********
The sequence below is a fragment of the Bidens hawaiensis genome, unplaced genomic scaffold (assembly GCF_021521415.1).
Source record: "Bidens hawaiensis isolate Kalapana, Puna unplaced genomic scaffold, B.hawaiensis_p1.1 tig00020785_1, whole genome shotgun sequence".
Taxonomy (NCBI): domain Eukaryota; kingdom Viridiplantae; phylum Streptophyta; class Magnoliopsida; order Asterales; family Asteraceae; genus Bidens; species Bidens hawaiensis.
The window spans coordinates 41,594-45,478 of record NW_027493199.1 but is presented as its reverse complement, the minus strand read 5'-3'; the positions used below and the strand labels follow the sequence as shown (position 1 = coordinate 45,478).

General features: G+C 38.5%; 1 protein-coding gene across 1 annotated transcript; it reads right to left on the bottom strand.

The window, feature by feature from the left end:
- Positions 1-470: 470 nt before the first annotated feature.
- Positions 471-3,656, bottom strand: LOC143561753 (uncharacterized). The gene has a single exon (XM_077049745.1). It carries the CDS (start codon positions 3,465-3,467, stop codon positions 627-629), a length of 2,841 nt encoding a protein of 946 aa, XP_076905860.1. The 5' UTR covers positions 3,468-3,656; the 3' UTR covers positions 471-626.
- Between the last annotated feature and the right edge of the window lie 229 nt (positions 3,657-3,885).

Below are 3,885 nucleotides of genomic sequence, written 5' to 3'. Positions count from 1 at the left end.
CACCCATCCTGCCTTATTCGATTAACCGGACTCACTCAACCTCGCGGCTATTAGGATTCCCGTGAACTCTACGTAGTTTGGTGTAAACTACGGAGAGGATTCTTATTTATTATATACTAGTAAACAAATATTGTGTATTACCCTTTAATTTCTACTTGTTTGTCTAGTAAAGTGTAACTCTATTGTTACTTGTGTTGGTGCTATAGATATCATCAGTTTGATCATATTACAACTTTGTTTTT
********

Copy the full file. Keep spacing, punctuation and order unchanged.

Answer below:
The sequence below is a fragment of the Bidens hawaiensis genome, unplaced genomic scaffold (assembly GCF_021521415.1).
Source record: "Bidens hawaiensis isolate Kalapana, Puna unplaced genomic scaffold, B.hawaiensis_p1.1 tig00020785_1, whole genome shotgun sequence".
Taxonomy (NCBI): domain Eukaryota; kingdom Viridiplantae; phylum Streptophyta; class Magnoliopsida; order Asterales; family Asteraceae; genus Bidens; species Bidens hawaiensis.
The window spans coordinates 41,594-45,478 of record NW_027493199.1 but is presented as its reverse complement, the minus strand read 5'-3'; the positions used below and the strand labels follow the sequence as shown (position 1 = coordinate 45,478).

General features: G+C 38.5%; 1 protein-coding gene across 1 annotated transcript; it reads right to left on the bottom strand.

The window, feature by feature from the left end:
- Positions 1-470: 470 nt before the first annotated feature.
- Positions 471-3,656, bottom strand: LOC143561753 (uncharacterized). The gene has a single exon (XM_077049745.1). It carries the CDS (start codon positions 3,465-3,467, stop codon positions 627-629), a length of 2,841 nt encoding a protein of 946 aa, XP_076905860.1. The 5' UTR covers positions 3,468-3,656; the 3' UTR covers positions 471-626.
- Between the last annotated feature and the right edge of the window lie 229 nt (positions 3,657-3,885).

Below are 3,885 nucleotides of genomic sequence, written 5' to 3'. Positions count from 1 at the left end.
CACCCATCCTGCCTTATTCGATTAACCGGACTCACTCAACCTCGCGGCTATTAGGATTCCCGTGAACTCTACGTAGTTTGGTGTAAACTACGGAGAGGATTCTTATTTATTATATACTAGTAAACAAATATTGTGTATTACCCTTTAATTTCTACTTGTTTGTCTAGTAAAGTGTAACTCTATTGTTACTTGTGTTGGTGCTATAGATATCATCAGTTTGATCATATTACAACTTTGTTTTT